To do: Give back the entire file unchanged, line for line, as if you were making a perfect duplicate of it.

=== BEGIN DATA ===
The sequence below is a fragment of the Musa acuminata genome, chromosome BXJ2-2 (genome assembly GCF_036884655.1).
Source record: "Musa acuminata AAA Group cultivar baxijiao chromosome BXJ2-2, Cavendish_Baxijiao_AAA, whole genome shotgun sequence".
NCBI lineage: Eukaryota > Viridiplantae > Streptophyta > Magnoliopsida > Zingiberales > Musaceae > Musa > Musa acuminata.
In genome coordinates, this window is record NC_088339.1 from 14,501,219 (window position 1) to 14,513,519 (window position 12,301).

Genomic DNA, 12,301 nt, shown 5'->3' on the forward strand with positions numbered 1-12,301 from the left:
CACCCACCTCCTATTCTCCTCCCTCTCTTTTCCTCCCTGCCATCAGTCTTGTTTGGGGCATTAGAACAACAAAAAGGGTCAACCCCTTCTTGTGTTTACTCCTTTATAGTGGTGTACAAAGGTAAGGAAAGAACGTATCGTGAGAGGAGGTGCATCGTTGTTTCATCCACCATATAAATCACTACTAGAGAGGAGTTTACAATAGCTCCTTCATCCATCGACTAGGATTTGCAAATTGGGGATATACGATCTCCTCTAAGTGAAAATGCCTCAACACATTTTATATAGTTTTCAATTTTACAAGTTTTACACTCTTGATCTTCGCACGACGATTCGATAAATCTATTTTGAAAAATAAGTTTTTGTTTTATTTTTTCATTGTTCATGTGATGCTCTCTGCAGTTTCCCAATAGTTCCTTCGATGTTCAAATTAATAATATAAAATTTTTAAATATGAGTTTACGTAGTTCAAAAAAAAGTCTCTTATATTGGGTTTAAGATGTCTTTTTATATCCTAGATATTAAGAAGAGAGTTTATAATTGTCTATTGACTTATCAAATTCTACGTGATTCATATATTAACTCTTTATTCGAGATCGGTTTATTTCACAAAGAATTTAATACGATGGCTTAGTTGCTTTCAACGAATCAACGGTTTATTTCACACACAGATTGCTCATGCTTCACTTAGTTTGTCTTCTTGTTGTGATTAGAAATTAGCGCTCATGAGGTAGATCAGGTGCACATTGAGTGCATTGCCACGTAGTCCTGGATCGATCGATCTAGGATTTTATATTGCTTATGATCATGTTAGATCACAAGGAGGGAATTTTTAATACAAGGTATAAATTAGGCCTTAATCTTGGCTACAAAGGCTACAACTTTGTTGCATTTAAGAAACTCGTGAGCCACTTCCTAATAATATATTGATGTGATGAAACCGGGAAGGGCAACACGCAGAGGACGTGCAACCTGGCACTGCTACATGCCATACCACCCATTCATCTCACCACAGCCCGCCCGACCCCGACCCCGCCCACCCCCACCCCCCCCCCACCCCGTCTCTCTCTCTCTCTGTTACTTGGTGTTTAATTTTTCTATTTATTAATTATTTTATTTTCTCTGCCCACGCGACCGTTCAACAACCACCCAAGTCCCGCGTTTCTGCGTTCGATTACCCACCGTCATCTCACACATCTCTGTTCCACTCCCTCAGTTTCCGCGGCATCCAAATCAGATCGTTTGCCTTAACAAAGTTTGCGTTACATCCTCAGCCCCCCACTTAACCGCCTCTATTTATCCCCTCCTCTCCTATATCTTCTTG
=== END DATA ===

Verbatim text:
The sequence below is a fragment of the Musa acuminata genome, chromosome BXJ2-2 (genome assembly GCF_036884655.1).
Source record: "Musa acuminata AAA Group cultivar baxijiao chromosome BXJ2-2, Cavendish_Baxijiao_AAA, whole genome shotgun sequence".
NCBI lineage: Eukaryota > Viridiplantae > Streptophyta > Magnoliopsida > Zingiberales > Musaceae > Musa > Musa acuminata.
In genome coordinates, this window is record NC_088339.1 from 14,501,219 (window position 1) to 14,513,519 (window position 12,301).

Genomic DNA, 12,301 nt, shown 5'->3' on the forward strand with positions numbered 1-12,301 from the left:
CACCCACCTCCTATTCTCCTCCCTCTCTTTTCCTCCCTGCCATCAGTCTTGTTTGGGGCATTAGAACAACAAAAAGGGTCAACCCCTTCTTGTGTTTACTCCTTTATAGTGGTGTACAAAGGTAAGGAAAGAACGTATCGTGAGAGGAGGTGCATCGTTGTTTCATCCACCATATAAATCACTACTAGAGAGGAGTTTACAATAGCTCCTTCATCCATCGACTAGGATTTGCAAATTGGGGATATACGATCTCCTCTAAGTGAAAATGCCTCAACACATTTTATATAGTTTTCAATTTTACAAGTTTTACACTCTTGATCTTCGCACGACGATTCGATAAATCTATTTTGAAAAATAAGTTTTTGTTTTATTTTTTCATTGTTCATGTGATGCTCTCTGCAGTTTCCCAATAGTTCCTTCGATGTTCAAATTAATAATATAAAATTTTTAAATATGAGTTTACGTAGTTCAAAAAAAAGTCTCTTATATTGGGTTTAAGATGTCTTTTTATATCCTAGATATTAAGAAGAGAGTTTATAATTGTCTATTGACTTATCAAATTCTACGTGATTCATATATTAACTCTTTATTCGAGATCGGTTTATTTCACAAAGAATTTAATACGATGGCTTAGTTGCTTTCAACGAATCAACGGTTTATTTCACACACAGATTGCTCATGCTTCACTTAGTTTGTCTTCTTGTTGTGATTAGAAATTAGCGCTCATGAGGTAGATCAGGTGCACATTGAGTGCATTGCCACGTAGTCCTGGATCGATCGATCTAGGATTTTATATTGCTTATGATCATGTTAGATCACAAGGAGGGAATTTTTAATACAAGGTATAAATTAGGCCTTAATCTTGGCTACAAAGGCTACAACTTTGTTGCATTTAAGAAACTCGTGAGCCACTTCCTAATAATATATTGATGTGATGAAACCGGGAAGGGCAACACGCAGAGGACGTGCAACCTGGCACTGCTACATGCCATACCACCCATTCATCTCACCACAGCCCGCCCGACCCCGACCCCGCCCACCCCCACCCCCCCCCCACCCCGTCTCTCTCTCTCTCTGTTACTTGGTGTTTAATTTTTCTATTTATTAATTATTTTATTTTCTCTGCCCACGCGACCGTTCAACAACCACCCAAGTCCCGCGTTTCTGCGTTCGATTACCCACCGTCATCTCACACATCTCTGTTCCACTCCCTCAGTTTCCGCGGCATCCAAATCAGATCGTTTGCCTTAACAAAGTTTGCGTTACATCCTCAGCCCCCCACTTAACCGCCTCTATTTATCCCCTCCTCTCCTATATCTTCTTG